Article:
Weighing 6 Tons, the Carcharodontosaurus Roamed Earth About 99 Million Years Ago

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Millions of years before the Tyrannosaurus rex roamed the Earth, another group of gigantic meat-eating dinosaurs reigned supreme in the Early to Mid-Cretaceous period.

The theropod, known as the Carcharodontosaurus, reached a truly enormous size, some growing even bigger than the icon of the Jurassic Park series.

Blade-Like Teeth of the Carcharodontosaurus

These enormous predators were amongst the largest to ever walk the Earth. They roamed North Africa around 99 million years to 94 million years ago, and Carcharodontosaurus measured around 12 meters in length, around the same as T. rex, andweighed an estimated six tons.

As well as its characteristic serrated, blade-like teeth, a study published in 2022 suggests it had a weaker bite force than T. rex, pointing to a particular hunting style. It’s thought these teeth were used to slash through and tear flesh, rather than crunch down with a bone-breaking strike.

Though not known for sure, it’s believed that Carcharodontosaurus and similar species feasted upon the soaring sauropods, giant herbivores that roamed the Earth at the same time.

“We have found many isolated carcharodontosaurid teeth in sauropods,” says Juan Ignacio Canale, an expert on the Carcharodontosaurus anda paleontologist with the National Scientific and Technical Research Council in Argentina. “We don’t know if they killed them or were scavenging them, but we know for sure that they were eating them.”

As Canale explains, the Carcharodontosaurus dinosaur is the African representative of the family of carcharodonotosaurs, which spread far and wide into the Americas and Asia. As a group these dinosaurs were truly massive, with two other members – Giganotosaurus and Mapusaurus – potentially reaching as much as 14 meters in length, and weighing over eight tons. This family also includes the truly bizarre dinosaur Concavenator, a far smaller shark-toothed dinosaur known for its peculiar sail on its back.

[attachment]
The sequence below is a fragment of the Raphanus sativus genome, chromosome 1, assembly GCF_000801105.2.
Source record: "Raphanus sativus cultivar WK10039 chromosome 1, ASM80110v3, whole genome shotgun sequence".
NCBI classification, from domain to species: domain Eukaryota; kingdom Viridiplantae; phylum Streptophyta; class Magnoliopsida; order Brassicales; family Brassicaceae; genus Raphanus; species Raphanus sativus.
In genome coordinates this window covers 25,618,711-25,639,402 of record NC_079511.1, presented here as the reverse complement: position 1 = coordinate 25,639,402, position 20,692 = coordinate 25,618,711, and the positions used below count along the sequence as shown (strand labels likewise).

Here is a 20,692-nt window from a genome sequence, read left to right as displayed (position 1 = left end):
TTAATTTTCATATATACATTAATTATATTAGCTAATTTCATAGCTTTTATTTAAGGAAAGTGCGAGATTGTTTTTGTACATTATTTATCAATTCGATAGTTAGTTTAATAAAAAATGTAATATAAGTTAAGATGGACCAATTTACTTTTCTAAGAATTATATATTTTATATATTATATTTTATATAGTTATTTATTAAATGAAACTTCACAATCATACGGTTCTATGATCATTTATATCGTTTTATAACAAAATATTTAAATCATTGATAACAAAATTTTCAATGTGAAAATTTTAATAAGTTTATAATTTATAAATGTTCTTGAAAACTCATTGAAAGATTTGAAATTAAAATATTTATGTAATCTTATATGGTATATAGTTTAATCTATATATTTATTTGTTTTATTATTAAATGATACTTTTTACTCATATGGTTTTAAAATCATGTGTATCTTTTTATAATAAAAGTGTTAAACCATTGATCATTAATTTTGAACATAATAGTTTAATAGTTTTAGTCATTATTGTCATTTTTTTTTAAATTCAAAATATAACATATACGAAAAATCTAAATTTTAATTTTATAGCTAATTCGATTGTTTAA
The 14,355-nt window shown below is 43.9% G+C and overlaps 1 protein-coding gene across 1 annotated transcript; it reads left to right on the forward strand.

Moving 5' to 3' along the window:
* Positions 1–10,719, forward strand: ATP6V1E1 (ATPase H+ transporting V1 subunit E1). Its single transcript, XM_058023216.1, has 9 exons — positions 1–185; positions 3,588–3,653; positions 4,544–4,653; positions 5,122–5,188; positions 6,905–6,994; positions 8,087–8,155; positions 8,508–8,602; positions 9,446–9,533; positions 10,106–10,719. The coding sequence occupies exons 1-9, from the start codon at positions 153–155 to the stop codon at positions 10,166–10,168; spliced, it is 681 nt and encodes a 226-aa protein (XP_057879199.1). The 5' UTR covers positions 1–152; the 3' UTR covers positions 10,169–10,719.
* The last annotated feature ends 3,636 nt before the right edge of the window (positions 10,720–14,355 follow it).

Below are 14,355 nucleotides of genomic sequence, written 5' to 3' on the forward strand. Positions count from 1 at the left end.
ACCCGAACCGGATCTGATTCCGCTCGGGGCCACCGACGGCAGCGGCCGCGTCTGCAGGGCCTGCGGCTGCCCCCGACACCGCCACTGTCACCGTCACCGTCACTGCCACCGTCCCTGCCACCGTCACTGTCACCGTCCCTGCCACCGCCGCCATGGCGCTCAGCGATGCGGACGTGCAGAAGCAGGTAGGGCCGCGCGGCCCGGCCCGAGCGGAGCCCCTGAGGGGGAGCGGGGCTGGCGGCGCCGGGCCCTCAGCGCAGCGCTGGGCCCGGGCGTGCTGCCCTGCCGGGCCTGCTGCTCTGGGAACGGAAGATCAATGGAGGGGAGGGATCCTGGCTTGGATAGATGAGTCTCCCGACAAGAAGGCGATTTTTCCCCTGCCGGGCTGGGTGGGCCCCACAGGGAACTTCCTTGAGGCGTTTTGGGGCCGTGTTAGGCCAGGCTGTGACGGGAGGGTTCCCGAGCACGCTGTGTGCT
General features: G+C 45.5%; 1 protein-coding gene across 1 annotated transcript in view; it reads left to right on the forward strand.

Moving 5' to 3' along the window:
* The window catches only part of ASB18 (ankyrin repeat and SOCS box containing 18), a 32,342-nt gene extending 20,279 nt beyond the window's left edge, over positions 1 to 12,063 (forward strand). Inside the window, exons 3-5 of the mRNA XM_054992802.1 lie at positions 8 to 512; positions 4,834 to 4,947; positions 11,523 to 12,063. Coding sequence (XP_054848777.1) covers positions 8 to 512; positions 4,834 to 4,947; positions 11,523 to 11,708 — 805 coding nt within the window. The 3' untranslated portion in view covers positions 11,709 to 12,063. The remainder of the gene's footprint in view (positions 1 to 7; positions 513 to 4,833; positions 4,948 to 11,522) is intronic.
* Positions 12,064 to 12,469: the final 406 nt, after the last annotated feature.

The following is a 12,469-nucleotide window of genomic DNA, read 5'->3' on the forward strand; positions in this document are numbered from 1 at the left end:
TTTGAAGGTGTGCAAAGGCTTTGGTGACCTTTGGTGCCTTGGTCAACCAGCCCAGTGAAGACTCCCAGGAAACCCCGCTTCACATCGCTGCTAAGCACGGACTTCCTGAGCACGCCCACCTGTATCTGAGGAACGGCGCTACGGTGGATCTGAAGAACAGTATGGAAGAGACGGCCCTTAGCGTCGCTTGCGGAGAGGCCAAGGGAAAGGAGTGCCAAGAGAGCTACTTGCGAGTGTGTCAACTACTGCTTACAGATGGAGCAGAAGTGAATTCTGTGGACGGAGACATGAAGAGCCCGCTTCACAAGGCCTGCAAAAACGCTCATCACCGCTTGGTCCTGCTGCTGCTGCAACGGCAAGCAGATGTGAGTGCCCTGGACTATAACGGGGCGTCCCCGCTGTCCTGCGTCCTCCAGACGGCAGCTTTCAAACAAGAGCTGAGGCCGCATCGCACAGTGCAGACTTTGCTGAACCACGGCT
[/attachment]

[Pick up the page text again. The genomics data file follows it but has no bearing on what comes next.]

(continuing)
Read More: How Shark-Toothed Dinosaurs Came to Rule the World

The Carcharodontosaurus Discovery

Carcharodontosaurus was the first dinosaur of this group to be discovered. French biologists unearthed two teeth in the 1920s and originally assigned them to Megalosaurus, a large theropod from the Jurassic period.

Canale explains how at that time, many large theropods species wrongly found their way into the Megalosaurus group; it was something of a catchall species for difficult-to-identify fossils.

A few years later, Ernst Stromer, a German paleontologist, discovered a well-preserved fossil set of a gigantic theropod in Egypt, noting similarities with the previously recovered teeth.

Ultimately, he named it Carcharodontosaurus, meaning lizard with shark teeth. That’s because Stromer remarked upon the similarity of the dinosaurs’ serrated teeth with that of a group of sharks which includes the Great White; Carcharodon.

Unfortunately, for paleontologists this specimen was completely destroyed during World War II and for many years scientists only had drawings and descriptions of this species to go on, Canale says.